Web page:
The Alien pictures are all about that one moment in the first film, when the alien unexpectedly and horribly tears out of Kane’s chest and scampers out of the dining room. The best way to experience this scene is with total surprise, but we’re too far away from it now. It’s already out there in the culture and four subsequent Alien films (AVP is not cannon, do not even.)
By the time I saw Alien (1979) for the first time (as a teenager in the 1990s, I’m guessing), the scene had already been ruined for me; I think I saw it in a documentary about special effects or something, divorced from the overall narrative. But still. Nothing can take away from the thrill of an alien jutting out of a man’s stomach—the blood splattering on the 0nlooker’s horrified faces—while he’s still alive and gagging. This is the scene that everyone remembers, and everything else in the franchise builds around that discrete moment of terror.
If you’re reading this in 2017 and you don’t know what I’m talking about, whatever, you deserve everything you get and more.
Ridley Scott has since reinvigorated the series, and now with the release of Alien: Covenant, we have the second of three planned films leading up to the timeline of the original. In 2012 we got Prometheus, an uneven, hokey mess, but still, not entirely without merit. (The part where Elisabeth Shaw has the makeshift cesarian in a med pod is, in my estimation, damn near as good as the aforementioned chestburster scene.)
Prometheus covered a lot of mythology and bullshit, paving the way for the chilling space misadventure to follow. As such, Alien: Covenant is hands down the better movie. First off, we get a much simpler presence. It’s been 10+ years since the Prometheus crash landed. Entirely unrelated, the Covenant spacecraft carries 2,000 frozen colonists on a multi-year trip to colonize a new planet. Remember David, the robot in the last movie played by Michael Fassbender, the one with dubious intentions? They didn’t make just one! They’ve got another android on board that looks just like David, named Walter this time. He wears futuristic hoodies and sounds like a Texan or something.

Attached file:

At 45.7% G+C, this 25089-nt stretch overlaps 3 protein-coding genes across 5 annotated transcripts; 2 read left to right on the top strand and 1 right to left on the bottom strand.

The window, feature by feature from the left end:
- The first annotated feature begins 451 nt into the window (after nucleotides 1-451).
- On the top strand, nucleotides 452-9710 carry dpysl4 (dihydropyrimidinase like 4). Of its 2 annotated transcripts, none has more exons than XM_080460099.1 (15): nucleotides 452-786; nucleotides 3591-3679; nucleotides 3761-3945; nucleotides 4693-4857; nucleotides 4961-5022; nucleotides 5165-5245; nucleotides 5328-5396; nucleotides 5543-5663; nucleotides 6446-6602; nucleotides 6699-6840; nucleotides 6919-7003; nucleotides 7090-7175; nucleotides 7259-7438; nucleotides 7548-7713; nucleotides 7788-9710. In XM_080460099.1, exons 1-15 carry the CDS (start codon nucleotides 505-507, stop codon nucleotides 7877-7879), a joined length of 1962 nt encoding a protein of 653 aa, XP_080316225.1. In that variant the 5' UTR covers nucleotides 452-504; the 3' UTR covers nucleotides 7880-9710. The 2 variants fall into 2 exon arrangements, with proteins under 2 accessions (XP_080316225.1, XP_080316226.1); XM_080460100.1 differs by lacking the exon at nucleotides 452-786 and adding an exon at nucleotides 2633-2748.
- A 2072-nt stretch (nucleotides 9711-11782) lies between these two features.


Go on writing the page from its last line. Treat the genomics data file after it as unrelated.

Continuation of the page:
There’s a disturbance in the force, the crew wakes up early and shit is generally fucked up. The beloved captain dies in a fire, leaving the less beloved Oram (Billy Crudup) in charge. Some other shit happens, and long story short, they find themselves marooned on the planet that the Prometheus crashed on so many years ago. David and Walter meet, and it’s rad. Fake twin technology has come a long way since The Parent Trap! Their interactions are weirdly erotic, which I was delighted to see, although I wish they’d taken it a little farther.
Walter versus David inhabit the classic sci-fi evil twin dichotomy; they’re made from the same creator but with key differences to make them sufficiently at odds. This is their movie, as Fassbender’s top billing plainly gives away. The twins’ beef feels like a classic Twilight Zone episode. We’re not exactly breaking the mold, but no harm in repackaging the hits if it’s done well, am I right?
Besides science fiction, we have an action film, lots of crash boom bang and the thing is on fire got to run away from the other thing and loud boom scare, etc. Most movies fuck this up royally—everything looks churned around in a garbage disposal, you can hardly tell what’s happening and you’re too disoriented to care about the victims. The action looks good here, likely aided by Scott’s dark, dark palette.
Oh my god, Ridley Scott hates color so much! It’s like before every day of shooting Ridley’s like, “Hold on, let me shoot the sun out of the sky. Okay, let’s get started.” It’s a fine backdrop for a straight-up horror picture, which is, more than anything else, what Alien: Covenant delivers. The movie has a body count to make PG-13 movies blush. Crew members die in a variety of interesting ways. Plenty of chest bursting, thick maroon blood, and mercifully, the kills come in such quick succession that we don’t have to spend too terribly long on grieving.
Alien: Covenant rules, go see it.